Atypical Cognitive Deficits in Developmental Disorders: Implications for Brain Function

By Sarah H. Broman; Jordan Grafman | Go to book overview

3
Neuroanatomical Distinctions Between Williams and Down Syndromes

Terry L. Jernigan Veterans Affairs Medical Center and University of California, San Diego

Ursula Bellugi The Salk Institute for Biological Studies

Williams syndrome (WS) is a rare developmental disorder characterized by mental retardation ( Jones & Smith, 1975; Preus, 1984; von Arnim & Engel, 1964; Williams, Barrett-Boyes, & Lowe, 1961). Several reports have appeared describing some of the neuropsychological deficits observed in WS subjects ( Crisco, Dobbs, & Mulhern, 1988; MacDonald & Roy, 1988; Udwin & Yule, 1991). Although these studies present conflicting results, most note their particularly poor visuospatial and visuomotor abilities. These studies have generally contrasted the performance of WS subjects on standardized tests to those of normal children or IQ-matched controls with mixed or nonspecific developmental disorders. In a series of recent neurobehavioral investigations, the unusual profile of higher cognitive functions in WS subjects has been illuminated ( Bellugi, Bihrle, Jernigan, Trauner, & Doherty, 1990; Bellugi, Bihrle, Neville, Jernigan, & Doherty, 1992; Bellugi, Sabo, & Vaid, 1988; see also chapter 2 of this volume).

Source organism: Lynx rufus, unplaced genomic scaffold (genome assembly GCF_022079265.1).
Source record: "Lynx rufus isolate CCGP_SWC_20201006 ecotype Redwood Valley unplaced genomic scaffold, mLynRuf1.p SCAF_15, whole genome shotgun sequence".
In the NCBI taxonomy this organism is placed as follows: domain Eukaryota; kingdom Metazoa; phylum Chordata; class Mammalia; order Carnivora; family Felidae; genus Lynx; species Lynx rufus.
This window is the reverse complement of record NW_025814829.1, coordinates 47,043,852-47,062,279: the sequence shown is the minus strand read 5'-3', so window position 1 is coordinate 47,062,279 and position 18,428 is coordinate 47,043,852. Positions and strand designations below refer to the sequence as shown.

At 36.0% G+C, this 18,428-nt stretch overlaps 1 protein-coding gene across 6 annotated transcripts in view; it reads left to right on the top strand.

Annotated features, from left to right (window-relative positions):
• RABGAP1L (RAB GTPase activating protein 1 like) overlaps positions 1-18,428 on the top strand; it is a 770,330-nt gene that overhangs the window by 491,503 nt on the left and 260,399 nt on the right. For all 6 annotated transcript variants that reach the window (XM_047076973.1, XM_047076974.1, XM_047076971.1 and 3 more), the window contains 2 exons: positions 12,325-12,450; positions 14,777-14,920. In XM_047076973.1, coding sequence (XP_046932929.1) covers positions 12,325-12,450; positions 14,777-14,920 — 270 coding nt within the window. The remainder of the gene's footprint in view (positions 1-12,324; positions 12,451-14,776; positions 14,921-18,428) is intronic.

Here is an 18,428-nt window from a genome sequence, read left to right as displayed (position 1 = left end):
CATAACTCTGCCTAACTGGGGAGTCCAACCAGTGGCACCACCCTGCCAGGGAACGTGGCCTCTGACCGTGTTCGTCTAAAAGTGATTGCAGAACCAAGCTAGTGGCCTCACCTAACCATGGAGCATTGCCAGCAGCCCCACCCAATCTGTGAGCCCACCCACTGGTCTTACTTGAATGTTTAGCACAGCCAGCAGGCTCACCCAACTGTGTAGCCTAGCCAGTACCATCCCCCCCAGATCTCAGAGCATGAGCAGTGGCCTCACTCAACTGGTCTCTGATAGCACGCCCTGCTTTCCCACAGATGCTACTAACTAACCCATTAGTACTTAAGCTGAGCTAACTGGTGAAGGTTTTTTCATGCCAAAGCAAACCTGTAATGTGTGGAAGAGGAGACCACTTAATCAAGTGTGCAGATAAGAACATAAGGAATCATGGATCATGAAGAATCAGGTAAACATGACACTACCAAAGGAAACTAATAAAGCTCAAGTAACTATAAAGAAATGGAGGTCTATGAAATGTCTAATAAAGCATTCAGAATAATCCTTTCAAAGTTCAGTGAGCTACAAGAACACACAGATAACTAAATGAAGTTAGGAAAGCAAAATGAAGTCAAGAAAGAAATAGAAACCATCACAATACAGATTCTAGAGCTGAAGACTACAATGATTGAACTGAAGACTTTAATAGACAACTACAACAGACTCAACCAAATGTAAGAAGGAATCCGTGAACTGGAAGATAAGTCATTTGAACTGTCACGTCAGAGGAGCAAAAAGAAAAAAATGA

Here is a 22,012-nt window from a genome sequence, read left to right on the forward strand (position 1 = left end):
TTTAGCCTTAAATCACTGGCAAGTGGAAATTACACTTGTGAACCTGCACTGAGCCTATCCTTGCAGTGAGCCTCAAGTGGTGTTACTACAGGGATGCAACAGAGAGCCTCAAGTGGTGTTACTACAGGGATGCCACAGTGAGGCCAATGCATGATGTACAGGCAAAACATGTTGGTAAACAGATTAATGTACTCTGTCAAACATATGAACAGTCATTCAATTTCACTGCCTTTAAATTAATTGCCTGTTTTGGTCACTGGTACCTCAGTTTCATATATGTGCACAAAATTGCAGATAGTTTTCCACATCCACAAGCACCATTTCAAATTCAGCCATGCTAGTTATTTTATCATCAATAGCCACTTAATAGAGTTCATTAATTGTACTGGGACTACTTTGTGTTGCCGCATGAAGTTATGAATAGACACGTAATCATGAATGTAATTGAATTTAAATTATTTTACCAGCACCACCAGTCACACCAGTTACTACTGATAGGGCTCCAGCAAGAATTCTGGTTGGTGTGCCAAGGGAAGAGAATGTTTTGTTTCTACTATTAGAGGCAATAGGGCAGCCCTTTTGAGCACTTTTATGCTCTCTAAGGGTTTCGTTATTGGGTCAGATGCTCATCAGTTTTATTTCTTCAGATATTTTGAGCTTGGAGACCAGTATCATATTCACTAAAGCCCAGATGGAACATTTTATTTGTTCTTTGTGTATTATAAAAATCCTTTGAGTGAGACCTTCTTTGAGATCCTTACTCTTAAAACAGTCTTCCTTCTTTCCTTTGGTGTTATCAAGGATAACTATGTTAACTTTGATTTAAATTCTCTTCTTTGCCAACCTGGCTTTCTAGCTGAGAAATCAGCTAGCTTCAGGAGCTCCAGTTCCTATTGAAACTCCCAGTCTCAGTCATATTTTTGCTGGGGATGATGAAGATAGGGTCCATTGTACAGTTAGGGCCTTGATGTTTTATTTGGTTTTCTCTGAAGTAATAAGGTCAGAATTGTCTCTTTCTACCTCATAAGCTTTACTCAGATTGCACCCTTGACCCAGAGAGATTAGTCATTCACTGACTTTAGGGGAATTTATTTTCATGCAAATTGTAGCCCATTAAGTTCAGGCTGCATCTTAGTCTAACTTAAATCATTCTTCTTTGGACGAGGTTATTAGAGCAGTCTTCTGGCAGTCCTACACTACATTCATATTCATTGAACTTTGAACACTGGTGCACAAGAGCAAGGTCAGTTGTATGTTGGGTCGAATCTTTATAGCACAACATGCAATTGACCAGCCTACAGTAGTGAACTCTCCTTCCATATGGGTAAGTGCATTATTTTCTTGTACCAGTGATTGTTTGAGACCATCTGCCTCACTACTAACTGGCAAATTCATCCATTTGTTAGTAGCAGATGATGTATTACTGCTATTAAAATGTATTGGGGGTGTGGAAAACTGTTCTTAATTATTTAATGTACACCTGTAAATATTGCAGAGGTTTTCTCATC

Studies under the Neurodevelopmental Research Center focus on carefully selected WS children who have been clearly diagnosed as WS by genetic or metabolic markers, who are all in a similar age range (10 years and above), and who are contrasted with another well-defined genetically based disorder of mental retardation, Down syndrome (DS). The two groups are matched in age, gender, educational background, and IQ. Both groups of subjects undergo magnetic resonance imaging (MRI), neurological exams, and a

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